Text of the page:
visited the sanctuary on 8 May 1429); Our Lady of Cléry, dating from the thirteenth century, visited by kings Philip the Fair, Philip VI, and especially by Louis XI, who wore in his hat a leaden image of Notre Dame de Cléry and who wished to have his tomb in this sanctuary where Dunois, one of the heroes of the Hundred Years' War, was also interred. Later history[edit] The people of Orléans were so impressed by the preaching of Blessed Robert of Arbrissel in 1113 that he was invited to found the monastery of La Madeleine, which he re-visited in 1117 with St. Bernard of Thiron. The charitable deeds of king St. Louis at Puiseaux, Châteauneuf-sur-Loire, and Orléans, where he was present at the translation of the relics of St. Aignan (26 October 1259), and where he frequently went to care for the poor of the Hôtel Dieu, are well known. Pierre de Beaufort, Archdeacon of Sully and canon of Orléans, was, as Gregory XI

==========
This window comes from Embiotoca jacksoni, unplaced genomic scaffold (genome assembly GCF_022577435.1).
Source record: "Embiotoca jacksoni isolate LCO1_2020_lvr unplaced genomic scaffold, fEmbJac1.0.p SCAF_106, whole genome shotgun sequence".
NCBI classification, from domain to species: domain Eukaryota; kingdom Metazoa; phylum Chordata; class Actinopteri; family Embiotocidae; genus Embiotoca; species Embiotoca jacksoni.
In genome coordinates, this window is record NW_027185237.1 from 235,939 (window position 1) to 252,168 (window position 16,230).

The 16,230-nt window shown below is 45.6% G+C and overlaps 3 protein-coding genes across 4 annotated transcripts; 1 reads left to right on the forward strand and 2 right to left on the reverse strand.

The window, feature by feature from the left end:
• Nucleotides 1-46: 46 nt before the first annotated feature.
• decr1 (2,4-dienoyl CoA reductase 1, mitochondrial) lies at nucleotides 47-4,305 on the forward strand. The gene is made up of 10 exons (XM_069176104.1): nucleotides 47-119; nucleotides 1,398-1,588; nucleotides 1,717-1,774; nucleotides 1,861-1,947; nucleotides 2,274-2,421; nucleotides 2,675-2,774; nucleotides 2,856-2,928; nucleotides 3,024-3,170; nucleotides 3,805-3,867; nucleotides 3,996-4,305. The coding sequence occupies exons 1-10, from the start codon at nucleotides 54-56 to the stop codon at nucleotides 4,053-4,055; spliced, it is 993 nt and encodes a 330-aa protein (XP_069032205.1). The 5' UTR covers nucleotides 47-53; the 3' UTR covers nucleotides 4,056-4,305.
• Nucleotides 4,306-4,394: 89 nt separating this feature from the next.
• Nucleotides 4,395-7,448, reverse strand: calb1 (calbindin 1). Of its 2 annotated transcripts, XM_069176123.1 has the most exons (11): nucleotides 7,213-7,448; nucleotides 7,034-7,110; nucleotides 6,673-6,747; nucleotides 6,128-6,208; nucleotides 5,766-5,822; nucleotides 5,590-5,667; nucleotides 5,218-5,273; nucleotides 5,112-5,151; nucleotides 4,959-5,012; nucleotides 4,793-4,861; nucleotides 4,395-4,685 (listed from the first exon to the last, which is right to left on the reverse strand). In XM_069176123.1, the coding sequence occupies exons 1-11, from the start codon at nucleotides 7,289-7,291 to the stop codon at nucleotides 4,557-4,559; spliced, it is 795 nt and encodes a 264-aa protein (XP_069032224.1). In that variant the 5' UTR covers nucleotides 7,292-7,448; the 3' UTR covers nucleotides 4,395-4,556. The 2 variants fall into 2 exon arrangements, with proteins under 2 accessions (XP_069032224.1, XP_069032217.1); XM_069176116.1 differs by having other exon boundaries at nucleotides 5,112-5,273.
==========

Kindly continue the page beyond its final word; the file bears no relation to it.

Gregory XI
(1371-8), the last pope that France
gave to the Church; he created Cardinal Jean de la Tour d'Auvergne, Abbot of St. Benoît-sur Loire. Blessed Jeanne de Valois
Blessed Jeanne de Valois
was Duchess of Orléans and after her separation from Louis XII (1498) she established, early in the sixteenth century, the monastery of L'Annonciade at Châteauneuf-sur-Loire. Etienne Dolet
Etienne Dolet
(1509–46), a printer, philologian, and pamphleteer, executed at Paris and looked upon by some as a "martyr of the Renaissance", was a native of Orléans. Cardinal Odet de Coligny, who joined the Reformation about 1560, was Abbot of St. Euvertius, of Fontainejean, Ferrières, and St. Benoît. Admiral Coligny